As part of its charter to advance marketing excellence and shape the future of the industry, the ANA launched the Alliance for Inclusive and Multicultural Marketing (AIMM) to elevate multicultural and inclusive efforts in the marketplace. Both Duggan and the report noted that: "To truly challenge ourselves to improve diversity/gender equality, then we need to face this squarely and accurately -- with real measurements. We need to publicly track ourselves with real data from client-side marketers, agencies, publishers, media companies, researchers, suppliers and vendors. We look to measure everything else in our industry, but when it comes to knowing whether we have diverse talent, such measurement -- at least what has been shared publicly -- it is lacking." These insights started with the composition of the marketing industry via member companies themselves.
The ANA's findings showed that, of 747 client-side members, only 13 percent of CMOs and CMO-equivalents are diverse. For example, three percent are African-American/black, despite being approximately 13 percent of the total population. By gender, CMOs skew 55 percent male, compared to 45 percent female. However, when the study examined the entire workforce at ANA member companies, gender skews heavily female. And while ethnicities are better represented among their employees in general (see chart below), strides still need to be made -- especially among executive leadership.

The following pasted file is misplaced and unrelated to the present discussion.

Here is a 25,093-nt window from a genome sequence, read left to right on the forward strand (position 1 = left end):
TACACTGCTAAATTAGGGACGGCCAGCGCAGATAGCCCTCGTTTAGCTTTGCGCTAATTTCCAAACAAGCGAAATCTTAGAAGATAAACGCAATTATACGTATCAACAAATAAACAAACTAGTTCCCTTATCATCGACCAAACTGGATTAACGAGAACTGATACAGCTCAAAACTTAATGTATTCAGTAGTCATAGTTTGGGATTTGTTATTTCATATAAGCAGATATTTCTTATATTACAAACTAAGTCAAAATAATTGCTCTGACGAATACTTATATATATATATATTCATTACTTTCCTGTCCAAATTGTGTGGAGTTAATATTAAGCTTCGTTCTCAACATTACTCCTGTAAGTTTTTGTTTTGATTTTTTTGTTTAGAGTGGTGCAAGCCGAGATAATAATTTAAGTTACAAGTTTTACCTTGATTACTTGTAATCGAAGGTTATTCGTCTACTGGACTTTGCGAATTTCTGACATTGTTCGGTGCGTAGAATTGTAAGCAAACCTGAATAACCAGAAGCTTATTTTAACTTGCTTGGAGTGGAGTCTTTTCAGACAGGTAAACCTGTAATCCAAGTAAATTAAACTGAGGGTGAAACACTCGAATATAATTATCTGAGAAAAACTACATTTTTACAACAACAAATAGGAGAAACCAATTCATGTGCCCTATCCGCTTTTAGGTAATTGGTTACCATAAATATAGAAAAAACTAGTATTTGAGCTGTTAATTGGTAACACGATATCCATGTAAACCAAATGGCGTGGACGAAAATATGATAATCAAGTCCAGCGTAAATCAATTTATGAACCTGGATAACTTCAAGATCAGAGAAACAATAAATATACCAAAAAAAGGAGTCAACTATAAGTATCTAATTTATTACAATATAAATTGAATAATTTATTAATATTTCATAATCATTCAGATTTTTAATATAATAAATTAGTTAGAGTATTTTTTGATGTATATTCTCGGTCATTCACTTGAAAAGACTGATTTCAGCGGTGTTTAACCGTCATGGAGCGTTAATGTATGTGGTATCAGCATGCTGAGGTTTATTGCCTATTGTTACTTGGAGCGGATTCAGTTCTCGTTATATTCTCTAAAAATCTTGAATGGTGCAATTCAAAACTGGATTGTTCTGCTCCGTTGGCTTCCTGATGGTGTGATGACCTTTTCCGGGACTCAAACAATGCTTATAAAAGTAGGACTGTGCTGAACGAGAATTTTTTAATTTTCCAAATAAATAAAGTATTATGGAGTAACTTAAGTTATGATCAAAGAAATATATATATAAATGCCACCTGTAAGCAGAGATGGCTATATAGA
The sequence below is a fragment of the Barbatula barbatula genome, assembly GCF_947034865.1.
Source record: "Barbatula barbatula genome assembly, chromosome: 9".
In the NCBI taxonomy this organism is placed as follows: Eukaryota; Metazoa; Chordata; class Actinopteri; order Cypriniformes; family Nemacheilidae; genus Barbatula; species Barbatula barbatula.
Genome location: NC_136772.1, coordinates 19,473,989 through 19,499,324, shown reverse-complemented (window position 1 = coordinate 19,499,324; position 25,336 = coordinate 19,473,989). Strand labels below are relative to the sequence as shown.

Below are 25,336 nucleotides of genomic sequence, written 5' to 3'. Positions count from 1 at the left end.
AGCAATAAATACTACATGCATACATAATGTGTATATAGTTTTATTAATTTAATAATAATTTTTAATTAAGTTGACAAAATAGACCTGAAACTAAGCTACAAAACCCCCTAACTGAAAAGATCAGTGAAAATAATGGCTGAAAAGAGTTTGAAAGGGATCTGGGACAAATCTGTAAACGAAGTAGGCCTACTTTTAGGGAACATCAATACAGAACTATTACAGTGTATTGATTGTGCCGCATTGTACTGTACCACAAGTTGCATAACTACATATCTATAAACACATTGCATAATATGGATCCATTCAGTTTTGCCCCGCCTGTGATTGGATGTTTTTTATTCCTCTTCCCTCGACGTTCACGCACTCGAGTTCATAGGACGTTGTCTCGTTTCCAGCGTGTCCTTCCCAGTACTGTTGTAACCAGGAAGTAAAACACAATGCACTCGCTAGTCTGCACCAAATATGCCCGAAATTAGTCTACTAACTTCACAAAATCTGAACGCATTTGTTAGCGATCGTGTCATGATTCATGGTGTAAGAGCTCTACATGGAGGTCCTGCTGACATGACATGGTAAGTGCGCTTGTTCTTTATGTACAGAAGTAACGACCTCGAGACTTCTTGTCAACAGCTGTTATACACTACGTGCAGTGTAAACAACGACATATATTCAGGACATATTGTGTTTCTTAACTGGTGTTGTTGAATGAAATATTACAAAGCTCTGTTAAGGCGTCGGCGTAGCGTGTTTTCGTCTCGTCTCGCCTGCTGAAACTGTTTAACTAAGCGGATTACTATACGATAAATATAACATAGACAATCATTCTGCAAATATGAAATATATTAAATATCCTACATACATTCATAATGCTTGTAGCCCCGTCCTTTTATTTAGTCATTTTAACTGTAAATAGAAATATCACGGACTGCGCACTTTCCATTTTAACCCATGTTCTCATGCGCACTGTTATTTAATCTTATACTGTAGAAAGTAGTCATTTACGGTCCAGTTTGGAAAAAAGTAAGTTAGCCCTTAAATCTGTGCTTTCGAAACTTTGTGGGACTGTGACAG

Among the ANA's board of directors' member companies, an analysis of diversity among U.S. marketing employees showed that minorities were better represented in mid-level and entry-level positions, while senior level positions skewed about three-quarters white, as expressed in this chart: